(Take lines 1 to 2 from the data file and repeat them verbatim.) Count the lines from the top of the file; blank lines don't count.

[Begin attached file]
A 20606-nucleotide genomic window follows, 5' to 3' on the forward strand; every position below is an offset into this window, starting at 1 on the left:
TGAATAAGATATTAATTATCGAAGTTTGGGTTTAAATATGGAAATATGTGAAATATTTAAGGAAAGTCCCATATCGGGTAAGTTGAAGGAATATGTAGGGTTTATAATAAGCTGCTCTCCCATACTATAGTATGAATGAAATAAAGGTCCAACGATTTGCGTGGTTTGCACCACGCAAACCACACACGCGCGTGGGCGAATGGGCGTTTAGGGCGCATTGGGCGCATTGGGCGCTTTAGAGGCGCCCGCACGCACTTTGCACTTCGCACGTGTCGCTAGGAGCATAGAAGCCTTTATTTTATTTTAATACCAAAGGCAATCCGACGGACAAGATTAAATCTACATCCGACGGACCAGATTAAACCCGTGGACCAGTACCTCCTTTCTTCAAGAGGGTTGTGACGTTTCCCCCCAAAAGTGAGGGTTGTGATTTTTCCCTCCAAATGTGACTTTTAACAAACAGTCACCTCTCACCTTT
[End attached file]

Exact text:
A 20606-nucleotide genomic window follows, 5' to 3' on the forward strand; every position below is an offset into this window, starting at 1 on the left:
TGAATAAGATATTAATTATCGAAGTTTGGGTTTAAATATGGAAATATGTGAAATATTTAAGGAAAGTCCCATATCGGGTAAGTTGAAGGAATATGTAGGGTTTATAATAAGCTGCTCTCCCATACTATAGTATGAATGAAATAAAGGTCCAACGATTTGCGTGGTTTGCACCACGCAAACCACACACGCGCGTGGGCGAATGGGCGTTTAGGGCGCATTGGGCGCATTGGGCGCTTTAGAGGCGCCCGCACGCACTTTGCACTTCGCACGTGTCGCTAGGAGCATAGAAGCCTTTATTTTATTTTAATACCAAAGGCAATCCGACGGACAAGATTAAATCTACATCCGACGGACCAGATTAAACCCGTGGACCAGTACCTCCTTTCTTCAAGAGGGTTGTGACGTTTCCCCCCAAAAGTGAGGGTTGTGATTTTTCCCTCCAAATGTGACTTTTAACAAACAGTCACCTCTCACCTTT